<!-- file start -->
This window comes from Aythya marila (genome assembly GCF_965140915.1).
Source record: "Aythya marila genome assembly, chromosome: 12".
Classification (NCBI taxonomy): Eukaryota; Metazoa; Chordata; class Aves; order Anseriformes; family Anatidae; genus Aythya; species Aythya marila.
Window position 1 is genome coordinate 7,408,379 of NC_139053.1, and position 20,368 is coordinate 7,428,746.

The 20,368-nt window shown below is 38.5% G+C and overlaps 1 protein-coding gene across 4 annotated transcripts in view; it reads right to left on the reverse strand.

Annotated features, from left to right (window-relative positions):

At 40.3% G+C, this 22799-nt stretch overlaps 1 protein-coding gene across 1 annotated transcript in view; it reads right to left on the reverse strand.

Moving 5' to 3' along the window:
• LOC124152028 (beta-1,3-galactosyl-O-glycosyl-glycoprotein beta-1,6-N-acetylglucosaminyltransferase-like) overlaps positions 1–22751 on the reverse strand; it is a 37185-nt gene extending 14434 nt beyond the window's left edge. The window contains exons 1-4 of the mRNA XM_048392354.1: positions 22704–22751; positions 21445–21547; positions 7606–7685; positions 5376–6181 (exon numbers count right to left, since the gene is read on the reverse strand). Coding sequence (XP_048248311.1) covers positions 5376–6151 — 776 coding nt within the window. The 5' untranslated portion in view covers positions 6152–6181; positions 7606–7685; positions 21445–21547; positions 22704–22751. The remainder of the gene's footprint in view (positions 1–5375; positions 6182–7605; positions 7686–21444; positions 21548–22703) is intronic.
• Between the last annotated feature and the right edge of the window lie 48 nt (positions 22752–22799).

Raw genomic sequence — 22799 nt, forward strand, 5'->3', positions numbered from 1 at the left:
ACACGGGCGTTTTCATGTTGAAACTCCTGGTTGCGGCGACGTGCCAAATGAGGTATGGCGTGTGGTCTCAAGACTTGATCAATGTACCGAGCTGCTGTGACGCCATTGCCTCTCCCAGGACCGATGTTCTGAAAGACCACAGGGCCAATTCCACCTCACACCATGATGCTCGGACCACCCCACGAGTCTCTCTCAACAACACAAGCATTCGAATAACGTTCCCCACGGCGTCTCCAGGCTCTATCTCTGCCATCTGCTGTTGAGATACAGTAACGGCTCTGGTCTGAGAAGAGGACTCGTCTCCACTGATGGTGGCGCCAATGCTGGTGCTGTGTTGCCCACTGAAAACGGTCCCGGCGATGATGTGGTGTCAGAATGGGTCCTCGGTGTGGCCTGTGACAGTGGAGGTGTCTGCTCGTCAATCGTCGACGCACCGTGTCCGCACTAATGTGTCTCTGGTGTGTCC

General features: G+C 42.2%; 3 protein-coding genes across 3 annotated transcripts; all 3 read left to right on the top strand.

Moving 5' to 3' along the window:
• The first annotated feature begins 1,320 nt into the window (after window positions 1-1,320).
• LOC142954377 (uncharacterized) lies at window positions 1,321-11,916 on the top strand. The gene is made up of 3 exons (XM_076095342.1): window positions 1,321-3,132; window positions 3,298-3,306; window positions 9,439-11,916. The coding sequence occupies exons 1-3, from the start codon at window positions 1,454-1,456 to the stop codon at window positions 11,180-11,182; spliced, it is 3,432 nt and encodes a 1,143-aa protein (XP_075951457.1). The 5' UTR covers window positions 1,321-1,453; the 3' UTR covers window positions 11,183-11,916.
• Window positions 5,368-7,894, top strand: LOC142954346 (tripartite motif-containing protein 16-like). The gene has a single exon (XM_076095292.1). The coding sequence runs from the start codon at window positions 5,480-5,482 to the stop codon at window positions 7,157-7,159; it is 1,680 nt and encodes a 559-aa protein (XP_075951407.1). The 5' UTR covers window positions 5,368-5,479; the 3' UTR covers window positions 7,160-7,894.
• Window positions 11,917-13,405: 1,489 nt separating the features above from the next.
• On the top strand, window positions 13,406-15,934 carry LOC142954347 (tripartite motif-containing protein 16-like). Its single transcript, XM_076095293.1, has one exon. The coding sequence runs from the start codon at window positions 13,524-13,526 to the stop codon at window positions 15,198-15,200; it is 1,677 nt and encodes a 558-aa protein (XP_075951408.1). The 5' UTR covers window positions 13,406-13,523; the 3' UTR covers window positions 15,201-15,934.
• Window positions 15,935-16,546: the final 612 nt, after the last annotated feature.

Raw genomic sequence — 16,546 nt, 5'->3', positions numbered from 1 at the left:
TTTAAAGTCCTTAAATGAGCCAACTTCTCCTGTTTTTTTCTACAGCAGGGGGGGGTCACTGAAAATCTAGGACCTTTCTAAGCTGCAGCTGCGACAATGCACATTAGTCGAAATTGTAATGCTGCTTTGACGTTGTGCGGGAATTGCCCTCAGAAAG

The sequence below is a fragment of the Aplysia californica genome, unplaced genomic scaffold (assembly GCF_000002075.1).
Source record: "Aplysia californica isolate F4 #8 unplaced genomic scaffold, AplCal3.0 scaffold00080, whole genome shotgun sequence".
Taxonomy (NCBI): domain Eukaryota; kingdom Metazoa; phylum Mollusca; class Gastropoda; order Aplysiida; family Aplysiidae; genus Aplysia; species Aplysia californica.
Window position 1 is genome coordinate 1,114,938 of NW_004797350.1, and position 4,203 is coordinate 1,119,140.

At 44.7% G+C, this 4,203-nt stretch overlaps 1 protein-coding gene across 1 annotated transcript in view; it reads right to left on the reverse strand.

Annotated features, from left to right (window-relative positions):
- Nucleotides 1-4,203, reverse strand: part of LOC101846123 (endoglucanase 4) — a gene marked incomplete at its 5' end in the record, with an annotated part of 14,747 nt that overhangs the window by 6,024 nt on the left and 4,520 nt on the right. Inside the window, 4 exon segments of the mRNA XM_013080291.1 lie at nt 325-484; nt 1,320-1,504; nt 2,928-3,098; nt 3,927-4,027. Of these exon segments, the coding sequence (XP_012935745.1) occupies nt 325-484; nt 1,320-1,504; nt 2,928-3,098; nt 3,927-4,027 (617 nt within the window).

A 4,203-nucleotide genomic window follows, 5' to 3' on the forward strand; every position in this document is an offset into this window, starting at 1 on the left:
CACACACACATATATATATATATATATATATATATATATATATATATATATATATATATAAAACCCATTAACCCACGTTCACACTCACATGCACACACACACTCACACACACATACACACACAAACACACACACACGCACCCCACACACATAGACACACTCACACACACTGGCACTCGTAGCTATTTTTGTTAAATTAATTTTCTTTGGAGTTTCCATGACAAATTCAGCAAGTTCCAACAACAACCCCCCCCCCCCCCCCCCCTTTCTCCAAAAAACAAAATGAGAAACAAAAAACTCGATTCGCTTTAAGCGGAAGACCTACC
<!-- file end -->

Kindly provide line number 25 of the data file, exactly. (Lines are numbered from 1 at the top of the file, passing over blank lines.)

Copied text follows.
Taxonomy (NCBI): domain Eukaryota; kingdom Metazoa; phylum Mollusca; class Gastropoda; order Aplysiida; family Aplysiidae; genus Aplysia; species Aplysia californica.